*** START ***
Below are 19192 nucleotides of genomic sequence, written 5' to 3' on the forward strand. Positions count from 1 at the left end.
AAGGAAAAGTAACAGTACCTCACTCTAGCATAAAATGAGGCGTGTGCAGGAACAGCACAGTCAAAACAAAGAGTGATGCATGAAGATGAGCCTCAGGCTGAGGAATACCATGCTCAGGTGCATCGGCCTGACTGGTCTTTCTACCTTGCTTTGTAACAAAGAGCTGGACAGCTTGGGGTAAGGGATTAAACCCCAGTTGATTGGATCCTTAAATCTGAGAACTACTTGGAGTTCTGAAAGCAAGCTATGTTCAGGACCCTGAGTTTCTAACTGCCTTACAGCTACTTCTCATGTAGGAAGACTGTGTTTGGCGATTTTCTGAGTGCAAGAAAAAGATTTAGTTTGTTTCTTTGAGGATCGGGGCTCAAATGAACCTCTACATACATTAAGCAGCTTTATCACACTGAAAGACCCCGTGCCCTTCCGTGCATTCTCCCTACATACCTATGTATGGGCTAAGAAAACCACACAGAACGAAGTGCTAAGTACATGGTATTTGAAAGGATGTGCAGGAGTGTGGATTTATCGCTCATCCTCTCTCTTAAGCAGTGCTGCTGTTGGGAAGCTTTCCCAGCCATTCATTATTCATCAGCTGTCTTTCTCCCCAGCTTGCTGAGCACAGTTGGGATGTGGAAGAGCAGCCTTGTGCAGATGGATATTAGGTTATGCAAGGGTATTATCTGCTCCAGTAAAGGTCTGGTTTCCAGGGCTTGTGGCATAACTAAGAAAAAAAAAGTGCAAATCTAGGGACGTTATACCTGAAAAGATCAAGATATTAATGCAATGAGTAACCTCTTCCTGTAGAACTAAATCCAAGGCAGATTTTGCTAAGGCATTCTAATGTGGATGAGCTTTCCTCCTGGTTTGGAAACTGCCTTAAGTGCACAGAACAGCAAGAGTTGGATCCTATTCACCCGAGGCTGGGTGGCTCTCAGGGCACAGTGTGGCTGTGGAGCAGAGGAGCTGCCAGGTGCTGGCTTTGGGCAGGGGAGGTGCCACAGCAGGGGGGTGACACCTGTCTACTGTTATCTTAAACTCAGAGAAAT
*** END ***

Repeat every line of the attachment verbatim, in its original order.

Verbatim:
Below are 19192 nucleotides of genomic sequence, written 5' to 3' on the forward strand. Positions count from 1 at the left end.
AAGGAAAAGTAACAGTACCTCACTCTAGCATAAAATGAGGCGTGTGCAGGAACAGCACAGTCAAAACAAAGAGTGATGCATGAAGATGAGCCTCAGGCTGAGGAATACCATGCTCAGGTGCATCGGCCTGACTGGTCTTTCTACCTTGCTTTGTAACAAAGAGCTGGACAGCTTGGGGTAAGGGATTAAACCCCAGTTGATTGGATCCTTAAATCTGAGAACTACTTGGAGTTCTGAAAGCAAGCTATGTTCAGGACCCTGAGTTTCTAACTGCCTTACAGCTACTTCTCATGTAGGAAGACTGTGTTTGGCGATTTTCTGAGTGCAAGAAAAAGATTTAGTTTGTTTCTTTGAGGATCGGGGCTCAAATGAACCTCTACATACATTAAGCAGCTTTATCACACTGAAAGACCCCGTGCCCTTCCGTGCATTCTCCCTACATACCTATGTATGGGCTAAGAAAACCACACAGAACGAAGTGCTAAGTACATGGTATTTGAAAGGATGTGCAGGAGTGTGGATTTATCGCTCATCCTCTCTCTTAAGCAGTGCTGCTGTTGGGAAGCTTTCCCAGCCATTCATTATTCATCAGCTGTCTTTCTCCCCAGCTTGCTGAGCACAGTTGGGATGTGGAAGAGCAGCCTTGTGCAGATGGATATTAGGTTATGCAAGGGTATTATCTGCTCCAGTAAAGGTCTGGTTTCCAGGGCTTGTGGCATAACTAAGAAAAAAAAAGTGCAAATCTAGGGACGTTATACCTGAAAAGATCAAGATATTAATGCAATGAGTAACCTCTTCCTGTAGAACTAAATCCAAGGCAGATTTTGCTAAGGCATTCTAATGTGGATGAGCTTTCCTCCTGGTTTGGAAACTGCCTTAAGTGCACAGAACAGCAAGAGTTGGATCCTATTCACCCGAGGCTGGGTGGCTCTCAGGGCACAGTGTGGCTGTGGAGCAGAGGAGCTGCCAGGTGCTGGCTTTGGGCAGGGGAGGTGCCACAGCAGGGGGGTGACACCTGTCTACTGTTATCTTAAACTCAGAGAAAT